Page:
Didactics and Hands-on Session
On the day of the hands-on session, residents received a brief didactic lecture covering items in the asynchronous learning materials and a review of video clips demonstrating upper airway anatomy and echocardiography findings of right ventricular failure. The ultrasound hands-on training occurred in the simulation center in two stations (upper airway ultrasound and pre-intubation echocardiography) using human models as an integrated component of the airway course. Ultrasound instruction in the upper airway ultrasound station included sonographic anatomy of hyoid bone, thyroid cartilage, cricoid cartilage, cricothyroid membrane, vocal cords, and trachea; scanning technique (transverse and parasagittal planes); and identification of cricothyroid membrane (Fig. 1). In the pre-intubation echocardiography station, the following items were taught: cardiac sonoanatomy, hemodynamic decompensation with intubation in patients with right ventricular failure, recognition of acute right ventricular failure using ultrasound (sonographic signs of right ventricular failure; Fig. 2), pre-intubation hemodynamic stabilization based on ultrasound findings, and cardiac scanning technique (subxiphoid, parasternal, and apical views). Participants were given the opportunity to practice the techniques on the human models under the supervision of instructors.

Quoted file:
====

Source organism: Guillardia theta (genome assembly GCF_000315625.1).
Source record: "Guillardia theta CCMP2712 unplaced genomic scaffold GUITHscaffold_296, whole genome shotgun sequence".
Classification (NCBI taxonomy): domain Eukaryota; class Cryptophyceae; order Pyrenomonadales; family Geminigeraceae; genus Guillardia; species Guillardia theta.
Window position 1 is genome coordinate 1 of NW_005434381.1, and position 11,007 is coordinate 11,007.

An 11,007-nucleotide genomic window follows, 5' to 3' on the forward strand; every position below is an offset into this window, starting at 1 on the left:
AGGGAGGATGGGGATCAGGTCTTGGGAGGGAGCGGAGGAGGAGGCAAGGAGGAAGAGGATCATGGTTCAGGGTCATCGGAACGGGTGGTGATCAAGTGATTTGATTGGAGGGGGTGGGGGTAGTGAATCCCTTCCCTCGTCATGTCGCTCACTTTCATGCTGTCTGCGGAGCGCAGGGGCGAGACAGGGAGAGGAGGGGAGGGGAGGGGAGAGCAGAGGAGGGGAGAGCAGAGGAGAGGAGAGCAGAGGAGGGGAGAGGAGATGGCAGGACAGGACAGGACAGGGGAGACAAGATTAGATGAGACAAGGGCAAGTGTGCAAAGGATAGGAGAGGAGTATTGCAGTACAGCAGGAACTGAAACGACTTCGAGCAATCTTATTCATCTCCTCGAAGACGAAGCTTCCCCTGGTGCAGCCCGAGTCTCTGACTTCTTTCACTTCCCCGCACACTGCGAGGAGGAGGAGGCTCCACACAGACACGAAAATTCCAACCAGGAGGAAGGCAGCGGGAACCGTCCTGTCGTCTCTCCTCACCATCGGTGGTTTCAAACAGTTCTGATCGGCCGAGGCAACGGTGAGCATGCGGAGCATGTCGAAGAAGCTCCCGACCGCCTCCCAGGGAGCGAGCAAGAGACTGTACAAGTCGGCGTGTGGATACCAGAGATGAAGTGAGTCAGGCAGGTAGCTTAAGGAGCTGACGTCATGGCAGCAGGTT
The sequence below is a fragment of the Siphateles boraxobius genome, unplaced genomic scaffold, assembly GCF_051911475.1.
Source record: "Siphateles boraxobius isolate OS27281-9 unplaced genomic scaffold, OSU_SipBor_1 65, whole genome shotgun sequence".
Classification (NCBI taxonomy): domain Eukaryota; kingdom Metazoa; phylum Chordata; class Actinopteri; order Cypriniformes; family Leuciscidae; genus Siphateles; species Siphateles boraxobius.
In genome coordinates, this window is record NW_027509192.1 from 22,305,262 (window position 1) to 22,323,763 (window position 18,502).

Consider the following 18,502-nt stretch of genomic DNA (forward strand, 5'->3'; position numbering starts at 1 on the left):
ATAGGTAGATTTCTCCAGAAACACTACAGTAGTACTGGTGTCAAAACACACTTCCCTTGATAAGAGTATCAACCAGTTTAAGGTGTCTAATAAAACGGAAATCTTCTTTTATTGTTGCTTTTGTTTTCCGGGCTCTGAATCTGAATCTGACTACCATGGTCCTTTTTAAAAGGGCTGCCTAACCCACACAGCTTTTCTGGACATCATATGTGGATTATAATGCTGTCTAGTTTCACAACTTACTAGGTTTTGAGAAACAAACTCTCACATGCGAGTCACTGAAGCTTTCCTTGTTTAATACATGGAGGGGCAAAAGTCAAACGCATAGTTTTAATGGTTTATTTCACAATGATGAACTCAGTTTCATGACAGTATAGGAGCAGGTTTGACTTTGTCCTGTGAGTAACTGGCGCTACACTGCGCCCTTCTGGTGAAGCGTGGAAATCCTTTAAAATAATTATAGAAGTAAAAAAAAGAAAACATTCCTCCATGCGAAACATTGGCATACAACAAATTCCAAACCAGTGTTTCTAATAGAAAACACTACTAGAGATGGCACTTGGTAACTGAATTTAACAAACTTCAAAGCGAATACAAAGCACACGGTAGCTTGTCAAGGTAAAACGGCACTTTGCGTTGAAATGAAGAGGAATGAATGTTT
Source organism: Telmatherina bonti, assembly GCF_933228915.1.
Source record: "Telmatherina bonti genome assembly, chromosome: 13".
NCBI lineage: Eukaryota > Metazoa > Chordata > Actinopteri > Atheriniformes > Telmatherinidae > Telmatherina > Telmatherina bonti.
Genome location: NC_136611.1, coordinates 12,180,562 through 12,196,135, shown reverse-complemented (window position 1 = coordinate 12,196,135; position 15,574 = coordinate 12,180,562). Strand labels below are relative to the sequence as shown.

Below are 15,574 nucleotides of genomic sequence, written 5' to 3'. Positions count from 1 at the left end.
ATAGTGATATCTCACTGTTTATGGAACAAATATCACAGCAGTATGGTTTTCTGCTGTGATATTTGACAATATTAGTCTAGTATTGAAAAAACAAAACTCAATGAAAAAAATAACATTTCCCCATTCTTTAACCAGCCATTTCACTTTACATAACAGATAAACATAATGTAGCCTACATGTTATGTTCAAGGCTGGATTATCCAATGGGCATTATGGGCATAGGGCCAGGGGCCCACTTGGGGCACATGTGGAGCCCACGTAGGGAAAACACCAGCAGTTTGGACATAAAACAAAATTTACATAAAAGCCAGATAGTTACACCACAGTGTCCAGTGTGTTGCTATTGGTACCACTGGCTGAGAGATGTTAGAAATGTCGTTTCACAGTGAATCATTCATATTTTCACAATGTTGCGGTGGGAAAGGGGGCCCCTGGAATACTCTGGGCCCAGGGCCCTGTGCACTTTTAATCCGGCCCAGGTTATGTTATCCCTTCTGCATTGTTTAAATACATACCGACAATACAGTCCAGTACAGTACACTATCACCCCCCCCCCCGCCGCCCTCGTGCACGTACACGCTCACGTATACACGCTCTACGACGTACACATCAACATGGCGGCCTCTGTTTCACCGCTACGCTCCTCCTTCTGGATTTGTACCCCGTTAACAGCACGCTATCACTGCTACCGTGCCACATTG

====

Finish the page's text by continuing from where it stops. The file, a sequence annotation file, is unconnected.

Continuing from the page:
At the end of the hands-on training session, subjects were asked to complete a questionnaire. The questionnaire consisted of specific questions regarding demographics, prior ultrasound experience, and residents’ prior knowledge of pre-intubation hemodynamic stabilization. The questionnaire also included items related to residents’ perceptions of focused ultrasound training session to teach upper airway ultrasound to identify cricothyroid membrane and cardiac ultrasound-based pre-intubation hemodynamic stabilization. Questions assessing perceptions were answered on a 5-point Likert-type scale (1 = strongly agree, 2 = agree, 3 = neither agree nor disagree, 4 = disagree, and 5 = strongly disagree). The confidence and comfort level of residents in identifying cricothyroid membrane using ultrasound and integrating ultrasound findings into medical decision making for pre-intubation hemodynamic stabilization after the training session were assessed using a 10-point Likert-type response scale (1 = low and 10 = high). The instructors were responsible for distributing and collecting the questionnaires. The questionnaires were administered and collected anonymously to protect the confidentiality of the subjects. A medical student blinded to the study hypothesis entered all questionnaire data into an Excel database.